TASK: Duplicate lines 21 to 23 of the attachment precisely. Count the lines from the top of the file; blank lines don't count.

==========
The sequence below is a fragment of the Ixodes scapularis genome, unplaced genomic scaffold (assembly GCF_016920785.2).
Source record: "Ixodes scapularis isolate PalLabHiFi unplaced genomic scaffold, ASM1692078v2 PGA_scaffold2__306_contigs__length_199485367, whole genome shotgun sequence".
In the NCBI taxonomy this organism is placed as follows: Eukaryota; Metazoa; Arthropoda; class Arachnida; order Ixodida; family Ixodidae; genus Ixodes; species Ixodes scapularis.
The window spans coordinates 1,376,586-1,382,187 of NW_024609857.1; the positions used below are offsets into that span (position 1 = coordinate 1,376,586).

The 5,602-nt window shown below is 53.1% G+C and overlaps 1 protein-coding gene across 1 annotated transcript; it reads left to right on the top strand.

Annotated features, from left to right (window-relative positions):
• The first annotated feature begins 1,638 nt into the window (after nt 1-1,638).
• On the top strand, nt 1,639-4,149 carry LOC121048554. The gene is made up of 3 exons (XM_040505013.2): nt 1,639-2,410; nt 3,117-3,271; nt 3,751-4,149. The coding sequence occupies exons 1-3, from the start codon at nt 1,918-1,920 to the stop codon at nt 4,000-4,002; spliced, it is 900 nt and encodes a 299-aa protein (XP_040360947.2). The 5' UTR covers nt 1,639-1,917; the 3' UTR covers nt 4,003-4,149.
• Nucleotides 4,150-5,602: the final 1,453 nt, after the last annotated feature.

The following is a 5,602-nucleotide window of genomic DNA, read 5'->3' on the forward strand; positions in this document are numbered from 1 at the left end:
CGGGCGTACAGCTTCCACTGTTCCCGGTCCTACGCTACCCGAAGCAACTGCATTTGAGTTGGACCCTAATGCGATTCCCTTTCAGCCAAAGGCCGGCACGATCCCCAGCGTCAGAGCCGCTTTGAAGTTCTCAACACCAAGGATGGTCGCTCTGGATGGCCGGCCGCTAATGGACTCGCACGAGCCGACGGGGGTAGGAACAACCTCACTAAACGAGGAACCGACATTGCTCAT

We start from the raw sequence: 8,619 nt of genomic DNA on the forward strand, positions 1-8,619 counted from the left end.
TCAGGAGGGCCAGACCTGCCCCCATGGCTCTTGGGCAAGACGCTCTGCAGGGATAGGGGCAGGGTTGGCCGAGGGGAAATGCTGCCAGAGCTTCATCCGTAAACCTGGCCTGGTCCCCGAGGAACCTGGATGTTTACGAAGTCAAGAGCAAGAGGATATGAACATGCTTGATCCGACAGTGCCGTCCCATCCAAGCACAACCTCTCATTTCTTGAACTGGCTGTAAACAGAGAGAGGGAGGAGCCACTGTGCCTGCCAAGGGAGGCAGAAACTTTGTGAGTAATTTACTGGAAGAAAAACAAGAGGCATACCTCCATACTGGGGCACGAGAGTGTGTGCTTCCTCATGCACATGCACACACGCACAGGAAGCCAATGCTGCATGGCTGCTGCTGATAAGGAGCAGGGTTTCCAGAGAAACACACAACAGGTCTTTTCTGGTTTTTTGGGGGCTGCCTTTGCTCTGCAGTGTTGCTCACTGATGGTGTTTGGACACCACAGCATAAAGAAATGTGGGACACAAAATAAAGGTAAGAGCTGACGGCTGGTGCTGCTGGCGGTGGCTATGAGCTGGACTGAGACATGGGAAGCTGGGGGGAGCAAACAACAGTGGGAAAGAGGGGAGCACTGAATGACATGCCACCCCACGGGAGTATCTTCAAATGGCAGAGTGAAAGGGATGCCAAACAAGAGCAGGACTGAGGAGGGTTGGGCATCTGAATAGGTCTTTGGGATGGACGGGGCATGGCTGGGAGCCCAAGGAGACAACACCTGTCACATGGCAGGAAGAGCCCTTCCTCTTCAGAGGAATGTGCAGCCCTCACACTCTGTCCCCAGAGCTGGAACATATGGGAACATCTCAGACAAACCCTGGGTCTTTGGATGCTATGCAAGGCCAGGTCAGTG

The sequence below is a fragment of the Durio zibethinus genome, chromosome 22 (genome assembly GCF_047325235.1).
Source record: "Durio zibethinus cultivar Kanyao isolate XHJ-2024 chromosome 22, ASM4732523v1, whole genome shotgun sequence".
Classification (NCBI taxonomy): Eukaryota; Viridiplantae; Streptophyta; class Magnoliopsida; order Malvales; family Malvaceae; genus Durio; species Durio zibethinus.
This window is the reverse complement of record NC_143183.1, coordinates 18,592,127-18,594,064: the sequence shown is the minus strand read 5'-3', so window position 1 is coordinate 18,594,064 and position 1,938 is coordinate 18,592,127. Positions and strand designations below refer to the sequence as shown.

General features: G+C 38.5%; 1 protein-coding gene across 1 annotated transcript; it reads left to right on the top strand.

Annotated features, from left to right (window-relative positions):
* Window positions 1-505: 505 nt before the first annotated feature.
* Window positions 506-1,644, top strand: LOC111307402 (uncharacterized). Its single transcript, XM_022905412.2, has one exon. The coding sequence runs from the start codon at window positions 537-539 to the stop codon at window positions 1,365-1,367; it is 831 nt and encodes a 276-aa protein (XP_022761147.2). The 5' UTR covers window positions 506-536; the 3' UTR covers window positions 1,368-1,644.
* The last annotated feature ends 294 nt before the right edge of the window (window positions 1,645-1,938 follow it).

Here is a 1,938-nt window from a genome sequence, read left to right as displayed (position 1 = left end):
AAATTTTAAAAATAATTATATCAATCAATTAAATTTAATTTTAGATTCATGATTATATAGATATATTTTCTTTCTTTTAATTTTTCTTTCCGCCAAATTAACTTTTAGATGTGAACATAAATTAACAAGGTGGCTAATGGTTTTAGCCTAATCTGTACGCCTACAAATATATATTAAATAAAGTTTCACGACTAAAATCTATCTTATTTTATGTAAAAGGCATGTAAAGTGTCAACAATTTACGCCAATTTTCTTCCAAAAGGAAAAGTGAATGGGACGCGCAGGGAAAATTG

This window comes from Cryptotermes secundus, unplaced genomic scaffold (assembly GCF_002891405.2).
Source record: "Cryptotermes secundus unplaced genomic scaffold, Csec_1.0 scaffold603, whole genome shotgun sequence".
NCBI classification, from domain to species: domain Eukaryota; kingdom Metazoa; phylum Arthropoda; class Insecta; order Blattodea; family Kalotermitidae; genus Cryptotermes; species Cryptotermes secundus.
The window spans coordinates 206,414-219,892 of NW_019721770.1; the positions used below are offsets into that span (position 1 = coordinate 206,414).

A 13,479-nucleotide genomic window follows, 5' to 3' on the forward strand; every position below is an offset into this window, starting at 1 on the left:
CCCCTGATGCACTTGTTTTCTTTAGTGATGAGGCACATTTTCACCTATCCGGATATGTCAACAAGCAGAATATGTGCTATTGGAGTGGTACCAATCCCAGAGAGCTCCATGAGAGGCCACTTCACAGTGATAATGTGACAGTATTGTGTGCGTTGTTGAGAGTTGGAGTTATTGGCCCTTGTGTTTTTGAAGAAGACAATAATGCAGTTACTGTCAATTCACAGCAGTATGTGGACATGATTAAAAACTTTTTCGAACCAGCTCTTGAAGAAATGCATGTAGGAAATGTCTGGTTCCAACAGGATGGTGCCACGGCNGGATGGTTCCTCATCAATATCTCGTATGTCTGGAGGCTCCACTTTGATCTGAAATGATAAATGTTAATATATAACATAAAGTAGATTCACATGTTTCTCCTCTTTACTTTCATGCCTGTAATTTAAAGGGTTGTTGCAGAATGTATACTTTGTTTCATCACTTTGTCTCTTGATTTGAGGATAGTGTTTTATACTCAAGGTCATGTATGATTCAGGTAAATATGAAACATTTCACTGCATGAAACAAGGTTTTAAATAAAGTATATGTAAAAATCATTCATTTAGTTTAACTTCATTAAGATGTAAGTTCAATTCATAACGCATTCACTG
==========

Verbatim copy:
* Window positions 506-1,644, top strand: LOC111307402 (uncharacterized). Its single transcript, XM_022905412.2, has one exon. The coding sequence runs from the start codon at window positions 537-539 to the stop codon at window positions 1,365-1,367; it is 831 nt and encodes a 276-aa protein (XP_022761147.2). The 5' UTR covers window positions 506-536; the 3' UTR covers window positions 1,368-1,644.
* The last annotated feature ends 294 nt before the right edge of the window (window positions 1,645-1,938 follow it).

Here is a 1,938-nt window from a genome sequence, read left to right as displayed (position 1 = left end):